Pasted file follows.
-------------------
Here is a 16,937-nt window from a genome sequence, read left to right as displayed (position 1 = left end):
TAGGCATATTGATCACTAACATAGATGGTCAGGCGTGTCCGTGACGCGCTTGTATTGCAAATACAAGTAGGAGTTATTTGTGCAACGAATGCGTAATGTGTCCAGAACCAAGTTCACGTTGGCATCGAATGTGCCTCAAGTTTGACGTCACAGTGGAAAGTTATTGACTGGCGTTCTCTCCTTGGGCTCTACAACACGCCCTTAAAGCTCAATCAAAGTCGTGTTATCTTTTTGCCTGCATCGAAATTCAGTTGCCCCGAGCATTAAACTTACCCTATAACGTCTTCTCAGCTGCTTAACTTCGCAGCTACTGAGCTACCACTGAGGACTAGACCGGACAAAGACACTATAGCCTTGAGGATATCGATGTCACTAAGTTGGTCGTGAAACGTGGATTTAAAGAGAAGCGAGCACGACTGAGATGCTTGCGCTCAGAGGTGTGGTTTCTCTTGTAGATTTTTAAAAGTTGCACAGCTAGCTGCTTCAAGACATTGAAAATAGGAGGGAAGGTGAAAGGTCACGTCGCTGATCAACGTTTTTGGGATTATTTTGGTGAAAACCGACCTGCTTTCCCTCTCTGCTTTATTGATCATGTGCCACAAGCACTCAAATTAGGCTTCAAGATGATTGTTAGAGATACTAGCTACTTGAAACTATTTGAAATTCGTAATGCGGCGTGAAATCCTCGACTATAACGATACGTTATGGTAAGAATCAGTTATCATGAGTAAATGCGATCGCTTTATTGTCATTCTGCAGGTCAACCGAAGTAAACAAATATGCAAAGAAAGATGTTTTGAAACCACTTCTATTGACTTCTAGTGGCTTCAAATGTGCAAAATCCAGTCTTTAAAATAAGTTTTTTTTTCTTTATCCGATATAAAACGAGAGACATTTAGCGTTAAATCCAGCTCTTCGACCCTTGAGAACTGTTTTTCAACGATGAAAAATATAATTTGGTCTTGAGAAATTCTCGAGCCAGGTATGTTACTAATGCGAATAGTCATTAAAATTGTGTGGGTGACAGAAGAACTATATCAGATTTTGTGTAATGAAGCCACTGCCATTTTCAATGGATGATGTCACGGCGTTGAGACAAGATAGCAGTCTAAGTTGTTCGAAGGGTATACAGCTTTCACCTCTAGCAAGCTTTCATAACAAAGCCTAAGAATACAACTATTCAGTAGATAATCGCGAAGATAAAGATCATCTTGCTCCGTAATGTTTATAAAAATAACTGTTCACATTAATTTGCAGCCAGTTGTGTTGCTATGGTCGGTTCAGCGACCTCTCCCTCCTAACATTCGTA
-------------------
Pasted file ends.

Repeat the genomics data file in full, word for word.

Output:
Here is a 16,937-nt window from a genome sequence, read left to right as displayed (position 1 = left end):
TAGGCATATTGATCACTAACATAGATGGTCAGGCGTGTCCGTGACGCGCTTGTATTGCAAATACAAGTAGGAGTTATTTGTGCAACGAATGCGTAATGTGTCCAGAACCAAGTTCACGTTGGCATCGAATGTGCCTCAAGTTTGACGTCACAGTGGAAAGTTATTGACTGGCGTTCTCTCCTTGGGCTCTACAACACGCCCTTAAAGCTCAATCAAAGTCGTGTTATCTTTTTGCCTGCATCGAAATTCAGTTGCCCCGAGCATTAAACTTACCCTATAACGTCTTCTCAGCTGCTTAACTTCGCAGCTACTGAGCTACCACTGAGGACTAGACCGGACAAAGACACTATAGCCTTGAGGATATCGATGTCACTAAGTTGGTCGTGAAACGTGGATTTAAAGAGAAGCGAGCACGACTGAGATGCTTGCGCTCAGAGGTGTGGTTTCTCTTGTAGATTTTTAAAAGTTGCACAGCTAGCTGCTTCAAGACATTGAAAATAGGAGGGAAGGTGAAAGGTCACGTCGCTGATCAACGTTTTTGGGATTATTTTGGTGAAAACCGACCTGCTTTCCCTCTCTGCTTTATTGATCATGTGCCACAAGCACTCAAATTAGGCTTCAAGATGATTGTTAGAGATACTAGCTACTTGAAACTATTTGAAATTCGTAATGCGGCGTGAAATCCTCGACTATAACGATACGTTATGGTAAGAATCAGTTATCATGAGTAAATGCGATCGCTTTATTGTCATTCTGCAGGTCAACCGAAGTAAACAAATATGCAAAGAAAGATGTTTTGAAACCACTTCTATTGACTTCTAGTGGCTTCAAATGTGCAAAATCCAGTCTTTAAAATAAGTTTTTTTTTCTTTATCCGATATAAAACGAGAGACATTTAGCGTTAAATCCAGCTCTTCGACCCTTGAGAACTGTTTTTCAACGATGAAAAATATAATTTGGTCTTGAGAAATTCTCGAGCCAGGTATGTTACTAATGCGAATAGTCATTAAAATTGTGTGGGTGACAGAAGAACTATATCAGATTTTGTGTAATGAAGCCACTGCCATTTTCAATGGATGATGTCACGGCGTTGAGACAAGATAGCAGTCTAAGTTGTTCGAAGGGTATACAGCTTTCACCTCTAGCAAGCTTTCATAACAAAGCCTAAGAATACAACTATTCAGTAGATAATCGCGAAGATAAAGATCATCTTGCTCCGTAATGTTTATAAAAATAACTGTTCACATTAATTTGCAGCCAGTTGTGTTGCTATGGTCGGTTCAGCGACCTCTCCCTCCTAACATTCGTA